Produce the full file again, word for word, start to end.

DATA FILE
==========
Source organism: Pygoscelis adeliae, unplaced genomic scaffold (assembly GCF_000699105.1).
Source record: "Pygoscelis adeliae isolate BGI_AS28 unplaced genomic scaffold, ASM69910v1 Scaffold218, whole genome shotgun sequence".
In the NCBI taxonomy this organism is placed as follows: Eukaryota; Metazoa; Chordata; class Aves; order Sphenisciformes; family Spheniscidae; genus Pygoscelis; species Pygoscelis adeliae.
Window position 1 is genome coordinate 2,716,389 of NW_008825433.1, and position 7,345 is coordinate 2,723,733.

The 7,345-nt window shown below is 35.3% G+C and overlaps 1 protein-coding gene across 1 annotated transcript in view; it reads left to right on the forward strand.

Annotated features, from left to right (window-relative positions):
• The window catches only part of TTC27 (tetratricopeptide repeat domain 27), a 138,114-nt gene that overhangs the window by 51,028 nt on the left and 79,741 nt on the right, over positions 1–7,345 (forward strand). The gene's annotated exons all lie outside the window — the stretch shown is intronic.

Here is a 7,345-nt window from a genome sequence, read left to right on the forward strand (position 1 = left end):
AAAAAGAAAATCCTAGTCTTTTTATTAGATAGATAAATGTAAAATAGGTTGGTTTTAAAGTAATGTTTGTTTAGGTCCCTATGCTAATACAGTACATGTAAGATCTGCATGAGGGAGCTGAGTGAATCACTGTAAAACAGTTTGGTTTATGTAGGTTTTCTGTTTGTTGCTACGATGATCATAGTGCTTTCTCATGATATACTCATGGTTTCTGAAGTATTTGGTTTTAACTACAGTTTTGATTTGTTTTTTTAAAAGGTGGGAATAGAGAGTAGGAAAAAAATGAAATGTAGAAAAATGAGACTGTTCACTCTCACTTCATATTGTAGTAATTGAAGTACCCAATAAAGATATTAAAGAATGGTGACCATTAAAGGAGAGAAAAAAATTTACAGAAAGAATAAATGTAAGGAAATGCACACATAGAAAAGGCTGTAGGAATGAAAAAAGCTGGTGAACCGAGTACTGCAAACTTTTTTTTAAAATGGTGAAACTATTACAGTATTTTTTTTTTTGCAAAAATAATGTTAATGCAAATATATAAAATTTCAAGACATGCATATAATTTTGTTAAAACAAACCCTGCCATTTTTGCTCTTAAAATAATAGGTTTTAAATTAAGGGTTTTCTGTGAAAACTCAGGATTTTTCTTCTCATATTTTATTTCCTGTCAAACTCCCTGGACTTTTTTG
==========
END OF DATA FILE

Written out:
Source organism: Pygoscelis adeliae, unplaced genomic scaffold (assembly GCF_000699105.1).
Source record: "Pygoscelis adeliae isolate BGI_AS28 unplaced genomic scaffold, ASM69910v1 Scaffold218, whole genome shotgun sequence".
In the NCBI taxonomy this organism is placed as follows: Eukaryota; Metazoa; Chordata; class Aves; order Sphenisciformes; family Spheniscidae; genus Pygoscelis; species Pygoscelis adeliae.
Window position 1 is genome coordinate 2,716,389 of NW_008825433.1, and position 7,345 is coordinate 2,723,733.

The 7,345-nt window shown below is 35.3% G+C and overlaps 1 protein-coding gene across 1 annotated transcript in view; it reads left to right on the forward strand.

Annotated features, from left to right (window-relative positions):
• The window catches only part of TTC27 (tetratricopeptide repeat domain 27), a 138,114-nt gene that overhangs the window by 51,028 nt on the left and 79,741 nt on the right, over positions 1–7,345 (forward strand). The gene's annotated exons all lie outside the window — the stretch shown is intronic.

Here is a 7,345-nt window from a genome sequence, read left to right on the forward strand (position 1 = left end):
AAAAAGAAAATCCTAGTCTTTTTATTAGATAGATAAATGTAAAATAGGTTGGTTTTAAAGTAATGTTTGTTTAGGTCCCTATGCTAATACAGTACATGTAAGATCTGCATGAGGGAGCTGAGTGAATCACTGTAAAACAGTTTGGTTTATGTAGGTTTTCTGTTTGTTGCTACGATGATCATAGTGCTTTCTCATGATATACTCATGGTTTCTGAAGTATTTGGTTTTAACTACAGTTTTGATTTGTTTTTTTAAAAGGTGGGAATAGAGAGTAGGAAAAAAATGAAATGTAGAAAAATGAGACTGTTCACTCTCACTTCATATTGTAGTAATTGAAGTACCCAATAAAGATATTAAAGAATGGTGACCATTAAAGGAGAGAAAAAAATTTACAGAAAGAATAAATGTAAGGAAATGCACACATAGAAAAGGCTGTAGGAATGAAAAAAGCTGGTGAACCGAGTACTGCAAACTTTTTTTTAAAATGGTGAAACTATTACAGTATTTTTTTTTTTGCAAAAATAATGTTAATGCAAATATATAAAATTTCAAGACATGCATATAATTTTGTTAAAACAAACCCTGCCATTTTTGCTCTTAAAATAATAGGTTTTAAATTAAGGGTTTTCTGTGAAAACTCAGGATTTTTCTTCTCATATTTTATTTCCTGTCAAACTCCCTGGACTTTTTTG